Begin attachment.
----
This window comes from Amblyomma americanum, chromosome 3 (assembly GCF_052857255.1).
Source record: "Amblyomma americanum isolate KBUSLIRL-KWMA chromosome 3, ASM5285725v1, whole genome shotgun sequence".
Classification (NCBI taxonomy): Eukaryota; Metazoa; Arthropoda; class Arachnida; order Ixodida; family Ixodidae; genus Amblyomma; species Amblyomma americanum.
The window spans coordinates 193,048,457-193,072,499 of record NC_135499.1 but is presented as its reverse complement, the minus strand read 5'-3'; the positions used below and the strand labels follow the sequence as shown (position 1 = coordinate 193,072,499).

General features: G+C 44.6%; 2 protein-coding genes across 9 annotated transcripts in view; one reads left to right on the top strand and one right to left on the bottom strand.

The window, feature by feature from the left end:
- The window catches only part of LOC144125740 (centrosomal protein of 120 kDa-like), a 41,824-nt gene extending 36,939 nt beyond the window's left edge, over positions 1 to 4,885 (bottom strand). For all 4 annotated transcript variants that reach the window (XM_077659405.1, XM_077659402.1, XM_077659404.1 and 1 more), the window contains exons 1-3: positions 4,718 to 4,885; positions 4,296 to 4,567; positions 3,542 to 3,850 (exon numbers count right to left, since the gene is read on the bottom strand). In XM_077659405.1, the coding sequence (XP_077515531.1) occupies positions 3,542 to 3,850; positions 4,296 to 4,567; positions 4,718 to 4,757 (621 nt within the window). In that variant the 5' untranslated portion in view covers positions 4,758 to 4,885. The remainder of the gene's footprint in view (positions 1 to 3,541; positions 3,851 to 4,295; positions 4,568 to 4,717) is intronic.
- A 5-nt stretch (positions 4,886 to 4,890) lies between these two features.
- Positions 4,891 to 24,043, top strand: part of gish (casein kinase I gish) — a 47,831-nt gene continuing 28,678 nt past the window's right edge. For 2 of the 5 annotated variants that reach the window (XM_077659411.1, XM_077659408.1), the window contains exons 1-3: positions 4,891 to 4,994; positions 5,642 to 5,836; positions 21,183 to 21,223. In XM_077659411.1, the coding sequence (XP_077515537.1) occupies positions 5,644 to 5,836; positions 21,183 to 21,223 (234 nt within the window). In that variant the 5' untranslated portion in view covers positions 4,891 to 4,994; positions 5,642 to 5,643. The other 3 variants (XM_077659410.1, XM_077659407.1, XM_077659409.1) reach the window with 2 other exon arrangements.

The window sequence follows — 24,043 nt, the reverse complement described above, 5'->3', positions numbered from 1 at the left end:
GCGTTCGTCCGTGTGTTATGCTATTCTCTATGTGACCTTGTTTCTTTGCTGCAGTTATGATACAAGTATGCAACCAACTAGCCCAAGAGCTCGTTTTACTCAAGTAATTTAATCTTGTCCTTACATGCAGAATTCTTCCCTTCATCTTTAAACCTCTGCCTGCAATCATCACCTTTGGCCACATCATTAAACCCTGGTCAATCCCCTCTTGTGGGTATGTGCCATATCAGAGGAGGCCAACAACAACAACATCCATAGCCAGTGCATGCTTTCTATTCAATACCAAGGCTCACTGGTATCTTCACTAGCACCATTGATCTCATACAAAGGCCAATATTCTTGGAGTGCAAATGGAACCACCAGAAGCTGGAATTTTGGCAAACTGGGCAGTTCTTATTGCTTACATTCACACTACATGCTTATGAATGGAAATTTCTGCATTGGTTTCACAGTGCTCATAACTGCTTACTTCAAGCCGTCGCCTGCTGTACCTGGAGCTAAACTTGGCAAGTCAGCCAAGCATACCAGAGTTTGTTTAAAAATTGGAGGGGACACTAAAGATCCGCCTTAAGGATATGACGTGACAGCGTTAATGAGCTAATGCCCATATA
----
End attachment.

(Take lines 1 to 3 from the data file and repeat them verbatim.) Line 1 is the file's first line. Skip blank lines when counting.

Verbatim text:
This window comes from Amblyomma americanum, chromosome 3 (assembly GCF_052857255.1).
Source record: "Amblyomma americanum isolate KBUSLIRL-KWMA chromosome 3, ASM5285725v1, whole genome shotgun sequence".
Classification (NCBI taxonomy): Eukaryota; Metazoa; Arthropoda; class Arachnida; order Ixodida; family Ixodidae; genus Amblyomma; species Amblyomma americanum.